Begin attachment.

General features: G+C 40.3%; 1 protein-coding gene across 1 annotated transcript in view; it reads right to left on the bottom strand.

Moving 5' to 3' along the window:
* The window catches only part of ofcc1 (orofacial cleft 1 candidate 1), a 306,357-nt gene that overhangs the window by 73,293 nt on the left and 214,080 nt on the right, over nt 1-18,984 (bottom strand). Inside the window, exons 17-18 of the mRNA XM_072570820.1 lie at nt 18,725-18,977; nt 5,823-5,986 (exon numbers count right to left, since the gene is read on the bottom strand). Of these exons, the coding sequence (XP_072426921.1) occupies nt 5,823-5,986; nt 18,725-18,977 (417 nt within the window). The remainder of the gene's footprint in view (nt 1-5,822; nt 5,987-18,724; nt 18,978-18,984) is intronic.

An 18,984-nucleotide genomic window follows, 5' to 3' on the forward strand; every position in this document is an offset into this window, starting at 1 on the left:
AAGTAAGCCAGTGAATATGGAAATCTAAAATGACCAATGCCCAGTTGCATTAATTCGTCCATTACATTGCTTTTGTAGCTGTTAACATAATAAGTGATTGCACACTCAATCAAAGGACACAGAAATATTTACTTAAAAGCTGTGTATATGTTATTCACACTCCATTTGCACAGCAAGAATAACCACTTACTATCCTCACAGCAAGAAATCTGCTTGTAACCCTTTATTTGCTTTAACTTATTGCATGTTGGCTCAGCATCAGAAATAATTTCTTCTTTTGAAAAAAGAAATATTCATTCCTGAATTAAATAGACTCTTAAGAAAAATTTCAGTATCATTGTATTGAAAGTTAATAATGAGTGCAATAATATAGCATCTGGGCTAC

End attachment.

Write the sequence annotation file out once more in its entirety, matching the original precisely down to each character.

General features: G+C 40.3%; 1 protein-coding gene across 1 annotated transcript in view; it reads right to left on the bottom strand.

Moving 5' to 3' along the window:
* The window catches only part of ofcc1 (orofacial cleft 1 candidate 1), a 306,357-nt gene that overhangs the window by 73,293 nt on the left and 214,080 nt on the right, over nt 1-18,984 (bottom strand). Inside the window, exons 17-18 of the mRNA XM_072570820.1 lie at nt 18,725-18,977; nt 5,823-5,986 (exon numbers count right to left, since the gene is read on the bottom strand). Of these exons, the coding sequence (XP_072426921.1) occupies nt 5,823-5,986; nt 18,725-18,977 (417 nt within the window). The remainder of the gene's footprint in view (nt 1-5,822; nt 5,987-18,724; nt 18,978-18,984) is intronic.

An 18,984-nucleotide genomic window follows, 5' to 3' on the forward strand; every position in this document is an offset into this window, starting at 1 on the left:
AAGTAAGCCAGTGAATATGGAAATCTAAAATGACCAATGCCCAGTTGCATTAATTCGTCCATTACATTGCTTTTGTAGCTGTTAACATAATAAGTGATTGCACACTCAATCAAAGGACACAGAAATATTTACTTAAAAGCTGTGTATATGTTATTCACACTCCATTTGCACAGCAAGAATAACCACTTACTATCCTCACAGCAAGAAATCTGCTTGTAACCCTTTATTTGCTTTAACTTATTGCATGTTGGCTCAGCATCAGAAATAATTTCTTCTTTTGAAAAAAGAAATATTCATTCCTGAATTAAATAGACTCTTAAGAAAAATTTCAGTATCATTGTATTGAAAGTTAATAATGAGTGCAATAATATAGCATCTGGGCTAC